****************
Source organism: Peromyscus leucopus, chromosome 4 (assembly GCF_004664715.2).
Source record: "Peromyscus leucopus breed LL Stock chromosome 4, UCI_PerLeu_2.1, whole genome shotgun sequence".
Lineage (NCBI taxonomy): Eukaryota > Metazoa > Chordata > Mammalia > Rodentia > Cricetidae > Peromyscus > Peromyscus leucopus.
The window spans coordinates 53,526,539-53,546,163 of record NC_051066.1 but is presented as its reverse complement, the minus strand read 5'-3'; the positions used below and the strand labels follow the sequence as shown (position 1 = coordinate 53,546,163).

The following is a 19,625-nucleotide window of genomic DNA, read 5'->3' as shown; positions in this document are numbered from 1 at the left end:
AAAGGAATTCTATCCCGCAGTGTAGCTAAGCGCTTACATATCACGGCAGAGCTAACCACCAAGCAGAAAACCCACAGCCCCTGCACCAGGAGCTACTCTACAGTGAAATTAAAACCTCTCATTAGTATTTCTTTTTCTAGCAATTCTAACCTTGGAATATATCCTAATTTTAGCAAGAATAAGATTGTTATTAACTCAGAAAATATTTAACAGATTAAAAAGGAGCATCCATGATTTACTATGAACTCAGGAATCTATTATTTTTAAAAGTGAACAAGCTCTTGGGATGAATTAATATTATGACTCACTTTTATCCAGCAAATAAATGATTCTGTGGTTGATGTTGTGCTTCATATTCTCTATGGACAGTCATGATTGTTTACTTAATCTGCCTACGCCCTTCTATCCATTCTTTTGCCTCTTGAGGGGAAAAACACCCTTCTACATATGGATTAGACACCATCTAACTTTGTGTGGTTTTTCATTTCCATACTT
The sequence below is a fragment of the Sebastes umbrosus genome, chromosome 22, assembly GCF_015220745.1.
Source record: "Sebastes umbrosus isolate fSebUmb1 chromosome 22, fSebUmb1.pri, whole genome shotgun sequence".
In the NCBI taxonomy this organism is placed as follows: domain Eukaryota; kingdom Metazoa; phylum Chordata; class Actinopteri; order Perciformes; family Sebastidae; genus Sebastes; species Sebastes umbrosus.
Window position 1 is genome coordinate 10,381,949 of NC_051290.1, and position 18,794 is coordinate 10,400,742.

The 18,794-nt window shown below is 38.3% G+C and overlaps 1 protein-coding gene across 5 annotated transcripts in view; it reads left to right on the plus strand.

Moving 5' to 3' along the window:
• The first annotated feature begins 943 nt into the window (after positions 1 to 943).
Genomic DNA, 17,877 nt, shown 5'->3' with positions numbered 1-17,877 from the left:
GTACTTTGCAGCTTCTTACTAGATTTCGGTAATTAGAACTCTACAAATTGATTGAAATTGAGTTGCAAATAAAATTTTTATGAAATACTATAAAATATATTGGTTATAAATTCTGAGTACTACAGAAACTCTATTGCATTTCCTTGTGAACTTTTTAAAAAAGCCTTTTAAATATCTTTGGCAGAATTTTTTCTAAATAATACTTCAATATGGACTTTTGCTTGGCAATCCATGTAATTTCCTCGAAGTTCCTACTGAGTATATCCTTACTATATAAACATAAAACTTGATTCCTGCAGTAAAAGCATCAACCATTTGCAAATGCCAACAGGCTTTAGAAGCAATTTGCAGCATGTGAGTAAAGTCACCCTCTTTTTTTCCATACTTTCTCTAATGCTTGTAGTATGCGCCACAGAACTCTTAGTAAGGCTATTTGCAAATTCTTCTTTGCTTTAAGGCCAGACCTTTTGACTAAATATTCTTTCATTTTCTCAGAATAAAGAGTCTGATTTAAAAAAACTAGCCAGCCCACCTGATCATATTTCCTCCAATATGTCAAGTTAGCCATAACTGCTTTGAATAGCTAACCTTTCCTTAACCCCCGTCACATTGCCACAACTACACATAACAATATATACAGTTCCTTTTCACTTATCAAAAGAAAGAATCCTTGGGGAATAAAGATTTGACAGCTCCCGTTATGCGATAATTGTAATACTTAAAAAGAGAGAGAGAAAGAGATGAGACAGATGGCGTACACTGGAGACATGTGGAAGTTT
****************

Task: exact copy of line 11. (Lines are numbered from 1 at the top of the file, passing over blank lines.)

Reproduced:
The 18,794-nt window shown below is 38.3% G+C and overlaps 1 protein-coding gene across 5 annotated transcripts in view; it reads left to right on the plus strand.